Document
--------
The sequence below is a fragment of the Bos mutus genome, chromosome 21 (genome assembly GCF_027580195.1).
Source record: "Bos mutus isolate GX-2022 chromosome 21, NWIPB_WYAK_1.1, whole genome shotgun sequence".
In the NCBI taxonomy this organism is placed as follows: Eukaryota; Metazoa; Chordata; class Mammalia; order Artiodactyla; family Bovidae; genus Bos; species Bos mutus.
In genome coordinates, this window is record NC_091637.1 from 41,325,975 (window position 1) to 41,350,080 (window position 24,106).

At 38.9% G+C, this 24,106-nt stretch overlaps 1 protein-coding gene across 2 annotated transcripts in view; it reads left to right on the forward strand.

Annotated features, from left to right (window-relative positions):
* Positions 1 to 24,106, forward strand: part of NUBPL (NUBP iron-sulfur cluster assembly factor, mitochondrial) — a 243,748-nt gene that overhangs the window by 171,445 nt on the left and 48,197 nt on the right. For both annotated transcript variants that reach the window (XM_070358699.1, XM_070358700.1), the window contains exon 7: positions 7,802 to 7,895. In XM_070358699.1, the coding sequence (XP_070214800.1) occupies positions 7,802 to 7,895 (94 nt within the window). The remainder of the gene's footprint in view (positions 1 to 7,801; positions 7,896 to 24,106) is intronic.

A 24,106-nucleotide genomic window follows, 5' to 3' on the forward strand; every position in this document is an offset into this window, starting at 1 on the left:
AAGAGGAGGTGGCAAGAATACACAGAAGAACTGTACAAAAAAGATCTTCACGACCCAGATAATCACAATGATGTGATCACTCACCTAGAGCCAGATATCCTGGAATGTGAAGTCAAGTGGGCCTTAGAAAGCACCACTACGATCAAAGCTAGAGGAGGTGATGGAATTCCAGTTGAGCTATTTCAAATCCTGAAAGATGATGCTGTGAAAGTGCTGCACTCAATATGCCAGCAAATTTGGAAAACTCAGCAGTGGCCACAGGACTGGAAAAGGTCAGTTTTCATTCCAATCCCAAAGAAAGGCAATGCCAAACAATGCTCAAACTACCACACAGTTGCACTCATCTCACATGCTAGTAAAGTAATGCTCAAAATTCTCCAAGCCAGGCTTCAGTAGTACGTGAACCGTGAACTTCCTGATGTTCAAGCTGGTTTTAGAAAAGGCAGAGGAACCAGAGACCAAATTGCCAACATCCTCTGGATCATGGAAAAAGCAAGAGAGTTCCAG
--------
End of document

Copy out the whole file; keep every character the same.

The sequence below is a fragment of the Bos mutus genome, chromosome 21 (genome assembly GCF_027580195.1).
Source record: "Bos mutus isolate GX-2022 chromosome 21, NWIPB_WYAK_1.1, whole genome shotgun sequence".
In the NCBI taxonomy this organism is placed as follows: Eukaryota; Metazoa; Chordata; class Mammalia; order Artiodactyla; family Bovidae; genus Bos; species Bos mutus.
In genome coordinates, this window is record NC_091637.1 from 41,325,975 (window position 1) to 41,350,080 (window position 24,106).

At 38.9% G+C, this 24,106-nt stretch overlaps 1 protein-coding gene across 2 annotated transcripts in view; it reads left to right on the forward strand.

Annotated features, from left to right (window-relative positions):
* Positions 1 to 24,106, forward strand: part of NUBPL (NUBP iron-sulfur cluster assembly factor, mitochondrial) — a 243,748-nt gene that overhangs the window by 171,445 nt on the left and 48,197 nt on the right. For both annotated transcript variants that reach the window (XM_070358699.1, XM_070358700.1), the window contains exon 7: positions 7,802 to 7,895. In XM_070358699.1, the coding sequence (XP_070214800.1) occupies positions 7,802 to 7,895 (94 nt within the window). The remainder of the gene's footprint in view (positions 1 to 7,801; positions 7,896 to 24,106) is intronic.

A 24,106-nucleotide genomic window follows, 5' to 3' on the forward strand; every position in this document is an offset into this window, starting at 1 on the left:
AAGAGGAGGTGGCAAGAATACACAGAAGAACTGTACAAAAAAGATCTTCACGACCCAGATAATCACAATGATGTGATCACTCACCTAGAGCCAGATATCCTGGAATGTGAAGTCAAGTGGGCCTTAGAAAGCACCACTACGATCAAAGCTAGAGGAGGTGATGGAATTCCAGTTGAGCTATTTCAAATCCTGAAAGATGATGCTGTGAAAGTGCTGCACTCAATATGCCAGCAAATTTGGAAAACTCAGCAGTGGCCACAGGACTGGAAAAGGTCAGTTTTCATTCCAATCCCAAAGAAAGGCAATGCCAAACAATGCTCAAACTACCACACAGTTGCACTCATCTCACATGCTAGTAAAGTAATGCTCAAAATTCTCCAAGCCAGGCTTCAGTAGTACGTGAACCGTGAACTTCCTGATGTTCAAGCTGGTTTTAGAAAAGGCAGAGGAACCAGAGACCAAATTGCCAACATCCTCTGGATCATGGAAAAAGCAAGAGAGTTCCAG